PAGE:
MONTREAL, Three Days in May, Day 2: A Walk to the Old Port

Place Jacques Cartier, Old Montreal, Quebec, Canada
By the morning of our second day in Montreal, the rain had stopped, the skies were clearing and the sun was coming out. It was a perfect spring day and I decided to take a walk to the Old Port, now turned into a park, yacht basin, and entertainment area, and to explore Old Montreal along Rue St. Paul.
Chinatown, Montreal
To get there, about a ten minute walk from our hotel, the Hyatt on Rue Jeanne-Mance, I passed through the giant red gate into the Quartier Chinois (Chinatown), a block long shopping area with small restaurants, noodle shops, herb dispensaries, and souvenir shops.

Rue Saint Paul
For the most part, the streets of Montreal are a grid, so it is difficult to get lost. I had a map but had no need to walk around staring at my phone as many other tourists seemed to be doing. After passing the Notre Dame Basilica, I proceeded downhill to Rue Saint Paul, a narrow cobblestone street lined with historic buildings now housing boutique hotels, restaurants, art galleries, shops with designer clothing, and souvenir items. Suddenly I felt like I had dropped into a small town in Europe and time traveled to another century–except, of course, that the shops all sold present day merchandise and all the crowds on the street were modern day tourists. What was uniquely Canadian were the shops selling Inuit Art and shops selling furs, both products intertwined with Canada’s history. I browsed in one of the fur shops and although I am not in favor of wearing animal pelts, I could see how a thick fur coat could be welcome on a cold Canadian winter night. I also browsed in the Galerie Images Boreales, filled with bears, seals, birds and other subjects of the far north beautifully carved from stone, ivory and other natural materials by Inuit artists. It was like going to a museum.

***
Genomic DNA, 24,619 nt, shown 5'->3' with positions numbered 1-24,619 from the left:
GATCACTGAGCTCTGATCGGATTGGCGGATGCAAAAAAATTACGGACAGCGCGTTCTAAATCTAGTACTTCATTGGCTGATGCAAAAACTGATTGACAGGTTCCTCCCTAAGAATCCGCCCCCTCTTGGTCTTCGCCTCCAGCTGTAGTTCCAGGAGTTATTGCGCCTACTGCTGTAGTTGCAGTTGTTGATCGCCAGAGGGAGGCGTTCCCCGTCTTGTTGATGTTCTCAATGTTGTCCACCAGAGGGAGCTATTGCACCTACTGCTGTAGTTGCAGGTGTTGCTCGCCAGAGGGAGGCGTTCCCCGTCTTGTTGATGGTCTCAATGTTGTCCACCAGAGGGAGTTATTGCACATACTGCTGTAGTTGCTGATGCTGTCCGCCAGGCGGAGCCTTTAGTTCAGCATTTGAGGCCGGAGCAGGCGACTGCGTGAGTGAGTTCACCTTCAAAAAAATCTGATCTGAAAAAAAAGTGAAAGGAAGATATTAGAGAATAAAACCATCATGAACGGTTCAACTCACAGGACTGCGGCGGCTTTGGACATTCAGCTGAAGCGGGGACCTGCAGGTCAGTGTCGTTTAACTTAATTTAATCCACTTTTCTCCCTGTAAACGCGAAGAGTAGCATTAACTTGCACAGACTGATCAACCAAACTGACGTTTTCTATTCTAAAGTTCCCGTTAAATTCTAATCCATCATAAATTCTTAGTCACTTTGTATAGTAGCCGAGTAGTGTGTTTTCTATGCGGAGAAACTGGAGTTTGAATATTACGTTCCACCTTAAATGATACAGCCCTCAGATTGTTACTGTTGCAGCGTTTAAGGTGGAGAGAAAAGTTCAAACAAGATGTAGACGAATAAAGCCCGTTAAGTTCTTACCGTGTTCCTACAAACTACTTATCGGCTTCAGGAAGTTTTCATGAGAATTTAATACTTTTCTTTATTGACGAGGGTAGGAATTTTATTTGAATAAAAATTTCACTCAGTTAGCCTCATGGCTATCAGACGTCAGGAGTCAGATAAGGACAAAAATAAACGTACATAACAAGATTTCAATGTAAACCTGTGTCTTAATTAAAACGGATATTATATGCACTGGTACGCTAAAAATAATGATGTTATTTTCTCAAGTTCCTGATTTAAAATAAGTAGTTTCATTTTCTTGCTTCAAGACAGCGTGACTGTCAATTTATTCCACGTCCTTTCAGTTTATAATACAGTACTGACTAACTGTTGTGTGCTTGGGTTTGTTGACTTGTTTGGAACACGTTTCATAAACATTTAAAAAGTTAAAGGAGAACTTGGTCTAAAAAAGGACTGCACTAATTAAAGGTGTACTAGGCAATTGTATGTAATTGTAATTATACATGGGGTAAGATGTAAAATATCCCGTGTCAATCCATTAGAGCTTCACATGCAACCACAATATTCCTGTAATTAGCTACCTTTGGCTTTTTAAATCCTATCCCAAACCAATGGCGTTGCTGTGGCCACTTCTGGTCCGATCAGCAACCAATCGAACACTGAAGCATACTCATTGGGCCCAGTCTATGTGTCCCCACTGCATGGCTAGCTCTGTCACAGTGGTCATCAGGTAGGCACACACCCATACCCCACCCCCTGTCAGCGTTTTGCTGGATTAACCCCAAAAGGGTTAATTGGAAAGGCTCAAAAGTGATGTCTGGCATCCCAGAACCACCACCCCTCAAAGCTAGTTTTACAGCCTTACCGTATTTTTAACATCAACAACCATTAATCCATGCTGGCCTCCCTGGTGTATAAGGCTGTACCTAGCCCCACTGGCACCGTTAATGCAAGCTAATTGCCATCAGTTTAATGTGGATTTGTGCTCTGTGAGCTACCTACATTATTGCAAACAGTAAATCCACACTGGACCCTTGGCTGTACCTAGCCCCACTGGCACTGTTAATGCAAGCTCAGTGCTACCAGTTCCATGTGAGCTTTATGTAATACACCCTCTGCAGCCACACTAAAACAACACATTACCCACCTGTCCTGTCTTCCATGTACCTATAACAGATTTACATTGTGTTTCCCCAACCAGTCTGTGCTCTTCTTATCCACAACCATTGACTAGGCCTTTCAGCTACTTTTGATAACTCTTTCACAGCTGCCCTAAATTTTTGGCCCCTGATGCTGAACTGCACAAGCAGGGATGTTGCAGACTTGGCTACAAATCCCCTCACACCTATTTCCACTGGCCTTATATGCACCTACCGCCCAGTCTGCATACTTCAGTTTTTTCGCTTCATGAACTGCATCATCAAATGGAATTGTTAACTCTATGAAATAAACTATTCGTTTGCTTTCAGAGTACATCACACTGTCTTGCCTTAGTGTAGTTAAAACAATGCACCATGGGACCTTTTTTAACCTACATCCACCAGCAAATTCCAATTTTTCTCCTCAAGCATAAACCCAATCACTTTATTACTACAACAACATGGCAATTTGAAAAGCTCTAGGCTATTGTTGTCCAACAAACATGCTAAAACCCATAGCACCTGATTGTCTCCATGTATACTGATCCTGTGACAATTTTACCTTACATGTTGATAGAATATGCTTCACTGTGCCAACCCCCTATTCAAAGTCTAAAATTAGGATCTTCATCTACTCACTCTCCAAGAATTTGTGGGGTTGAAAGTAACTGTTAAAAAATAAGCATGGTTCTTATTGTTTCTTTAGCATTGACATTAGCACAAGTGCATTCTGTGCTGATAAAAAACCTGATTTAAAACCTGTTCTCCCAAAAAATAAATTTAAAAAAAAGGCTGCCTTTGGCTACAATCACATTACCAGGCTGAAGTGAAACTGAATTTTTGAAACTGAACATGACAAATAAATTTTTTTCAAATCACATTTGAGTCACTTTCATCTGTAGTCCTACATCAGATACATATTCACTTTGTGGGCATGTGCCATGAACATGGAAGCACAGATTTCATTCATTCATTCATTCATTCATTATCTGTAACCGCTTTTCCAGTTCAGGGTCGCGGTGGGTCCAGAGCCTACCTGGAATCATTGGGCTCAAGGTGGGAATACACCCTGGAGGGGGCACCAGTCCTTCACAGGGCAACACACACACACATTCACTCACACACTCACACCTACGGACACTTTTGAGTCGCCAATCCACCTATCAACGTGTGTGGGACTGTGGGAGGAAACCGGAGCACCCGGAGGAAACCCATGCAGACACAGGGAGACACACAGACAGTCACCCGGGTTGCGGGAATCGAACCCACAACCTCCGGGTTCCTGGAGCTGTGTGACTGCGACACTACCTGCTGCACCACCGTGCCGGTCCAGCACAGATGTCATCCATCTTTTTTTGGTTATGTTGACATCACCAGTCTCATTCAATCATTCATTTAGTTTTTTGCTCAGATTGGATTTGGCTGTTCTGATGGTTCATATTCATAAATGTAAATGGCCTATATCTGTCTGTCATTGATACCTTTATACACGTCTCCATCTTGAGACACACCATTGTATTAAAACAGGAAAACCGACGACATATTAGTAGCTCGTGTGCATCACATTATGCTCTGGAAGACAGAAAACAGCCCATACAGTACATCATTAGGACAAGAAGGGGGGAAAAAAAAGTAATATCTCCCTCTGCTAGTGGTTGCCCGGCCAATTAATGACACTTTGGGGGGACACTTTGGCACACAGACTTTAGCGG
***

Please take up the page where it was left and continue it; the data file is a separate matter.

The Old Clock Tower and Boat Basin
My walk continued to the large public square, Place Jacques-Cartier, where horse drawn carriages waited for passengers, and then along the river front park to the Clock Tower yacht basin in the Old Port (Vieux-Port). Once a thriving shipping area, (the active port is now up river) the docks in the Old Port are filled with various museums and entertainment opportunities such as a zip-line, where I watched a few intrepid souls almost fly (the French word "voiles" means "to sail") from a high tower to the other side of the park.
A game of giant chess
After a short rest back at my hotel, I took a walk down Rue Ste. Catherine, currently being converted to a pedestrian walkway for a number of blocks through the Quartier des Spectacles. People were out enjoying the warm day. Three giant chessboards had been set up on the walkway to the enjoyment of both players and onlookers. I then circled back to the hotel via Boulevard de Maisonnueve, taking a brief detour through the Latin Quarter, a tree lined street filled with lively restaurants, painted walls, and the Theater St. Denis. I had hoped to visit the National Library nearby, only to discover that it is closed on Monday.
Rue St. Denis, Latin Quarter
One of the joys of visiting Montreal is the wealth of French restaurants. That evening we ate at Modavie, filled with old world atmosphere and with a wonderful high embossed tin ceiling. The food was good (the friendly waitress told us their specialty was lamb) but for us, it was a bit noisy. Even so, it was a satisfying end to a full day.
Chapel of Notre Dame of Bon Secours, View from Old Port

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